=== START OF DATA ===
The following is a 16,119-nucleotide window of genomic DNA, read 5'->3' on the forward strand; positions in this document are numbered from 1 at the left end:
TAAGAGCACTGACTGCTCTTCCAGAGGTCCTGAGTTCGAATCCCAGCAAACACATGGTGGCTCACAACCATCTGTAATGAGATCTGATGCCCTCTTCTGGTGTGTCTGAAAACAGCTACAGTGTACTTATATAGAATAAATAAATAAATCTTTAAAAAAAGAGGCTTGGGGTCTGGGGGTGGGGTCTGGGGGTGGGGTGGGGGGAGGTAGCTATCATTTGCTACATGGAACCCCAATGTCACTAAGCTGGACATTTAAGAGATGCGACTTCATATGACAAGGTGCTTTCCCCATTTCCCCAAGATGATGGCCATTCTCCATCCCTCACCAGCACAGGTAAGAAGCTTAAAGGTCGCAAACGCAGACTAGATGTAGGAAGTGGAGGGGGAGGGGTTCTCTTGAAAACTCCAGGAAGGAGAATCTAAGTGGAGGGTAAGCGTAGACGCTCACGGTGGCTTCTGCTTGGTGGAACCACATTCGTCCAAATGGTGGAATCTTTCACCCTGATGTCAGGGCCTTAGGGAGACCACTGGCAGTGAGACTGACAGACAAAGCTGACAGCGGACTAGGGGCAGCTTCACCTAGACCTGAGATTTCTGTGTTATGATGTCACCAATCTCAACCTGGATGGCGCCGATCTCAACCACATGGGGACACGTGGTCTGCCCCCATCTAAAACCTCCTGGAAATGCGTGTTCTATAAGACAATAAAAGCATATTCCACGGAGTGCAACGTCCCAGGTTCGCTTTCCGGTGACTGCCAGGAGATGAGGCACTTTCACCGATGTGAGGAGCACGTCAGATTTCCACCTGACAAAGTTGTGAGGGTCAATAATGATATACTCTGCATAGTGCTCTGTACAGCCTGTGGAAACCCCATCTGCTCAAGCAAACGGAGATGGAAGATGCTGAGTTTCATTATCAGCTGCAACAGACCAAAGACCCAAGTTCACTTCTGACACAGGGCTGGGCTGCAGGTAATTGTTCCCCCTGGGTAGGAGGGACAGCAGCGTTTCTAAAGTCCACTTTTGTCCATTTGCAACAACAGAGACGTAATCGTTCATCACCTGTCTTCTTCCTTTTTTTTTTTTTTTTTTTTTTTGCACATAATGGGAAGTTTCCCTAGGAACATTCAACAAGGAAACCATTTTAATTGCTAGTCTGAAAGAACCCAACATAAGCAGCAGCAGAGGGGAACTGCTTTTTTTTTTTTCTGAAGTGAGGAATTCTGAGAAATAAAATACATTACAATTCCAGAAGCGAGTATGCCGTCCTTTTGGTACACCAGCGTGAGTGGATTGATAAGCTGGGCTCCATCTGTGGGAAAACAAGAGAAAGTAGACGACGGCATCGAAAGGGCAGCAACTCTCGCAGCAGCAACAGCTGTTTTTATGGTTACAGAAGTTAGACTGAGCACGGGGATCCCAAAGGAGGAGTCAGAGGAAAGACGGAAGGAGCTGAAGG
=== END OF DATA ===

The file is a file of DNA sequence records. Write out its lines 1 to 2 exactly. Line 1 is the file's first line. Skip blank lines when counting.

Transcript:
The following is a 16,119-nucleotide window of genomic DNA, read 5'->3' on the forward strand; positions in this document are numbered from 1 at the left end:
TAAGAGCACTGACTGCTCTTCCAGAGGTCCTGAGTTCGAATCCCAGCAAACACATGGTGGCTCACAACCATCTGTAATGAGATCTGATGCCCTCTTCTGGTGTGTCTGAAAACAGCTACAGTGTACTTATATAGAATAAATAAATAAATCTTTAAAAAAAGAGGCTTGGGGTCTGGGGGTGGGGTCTGGGGGTGGGGTGGGGGGAGGTAGCTATCATTTGCTACATGGAACCCCAATGTCACTAAGCTGGACATTTAAGAGATGCGACTTCATATGACAAGGTGCTTTCCCCATTTCCCCAAGATGATGGCCATTCTCCATCCCTCACCAGCACAGGTAAGAAGCTTAAAGGTCGCAAACGCAGACTAGATGTAGGAAGTGGAGGGGGAGGGGTTCTCTTGAAAACTCCAGGAAGGAGAATCTAAGTGGAGGGTAAGCGTAGACGCTCACGGTGGCTTCTGCTTGGTGGAACCACATTCGTCCAAATGGTGGAATCTTTCACCCTGATGTCAGGGCCTTAGGGAGACCACTGGCAGTGAGACTGACAGACAAAGCTGACAGCGGACTAGGGGCAGCTTCACCTAGACCTGAGATTTCTGTGTTATGATGTCACCAATCTCAACCTGGATGGCGCCGATCTCAACCACATGGGGACACGTGGTCTGCCCCCATCTAAAACCTCCTGGAAATGCGTGTTCTATAAGACAATAAAAGCATATTCCACGGAGTGCAACGTCCCAGGTTCGCTTTCCGGTGACTGCCAGGAGATGAGGCACTTTCACCGATGTGAGGAGCACGTCAGATTTCCACCTGACAAAGTTGTGAGGGTCAATAATGATATACTCTGCATAGTGCTCTGTACAGCCTGTGGAAACCCCATCTGCTCAAGCAAACGGAGATGGAAGATGCTGAGTTTCATTATCAGCTGCAACAGACCAAAGACCCAAGTTCACTTCTGACACAGGGCTGGGCTGCAGGTAATTGTTCCCCCTGGGTAGGAGGGACAGCAGCGTTTCTAAAGTCCACTTTTGTCCATTTGCAACAACAGAGACGTAATCGTTCATCACCTGTCTTCTTCCTTTTTTTTTTTTTTTTTTTTTTTGCACATAATGGGAAGTTTCCCTAGGAACATTCAACAAGGAAACCATTTTAATTGCTAGTCTGAAAGAACCCAACATAAGCAGCAGCAGAGGGGAACTGCTTTTTTTTTTTTCTGAAGTGAGGAATTCTGAGAAATAAAATACATTACAATTCCAGAAGCGAGTATGCCGTCCTTTTGGTACACCAGCGTGAGTGGATTGATAAGCTGGGCTCCATCTGTGGGAAAACAAGAGAAAGTAGACGACGGCATCGAAAGGGCAGCAACTCTCGCAGCAGCAACAGCTGTTTTTATGGTTACAGAAGTTAGACTGAGCACGGGGATCCCAAAGGAGGAGTCAGAGGAAAGACGGAAGGAGCTGAAGG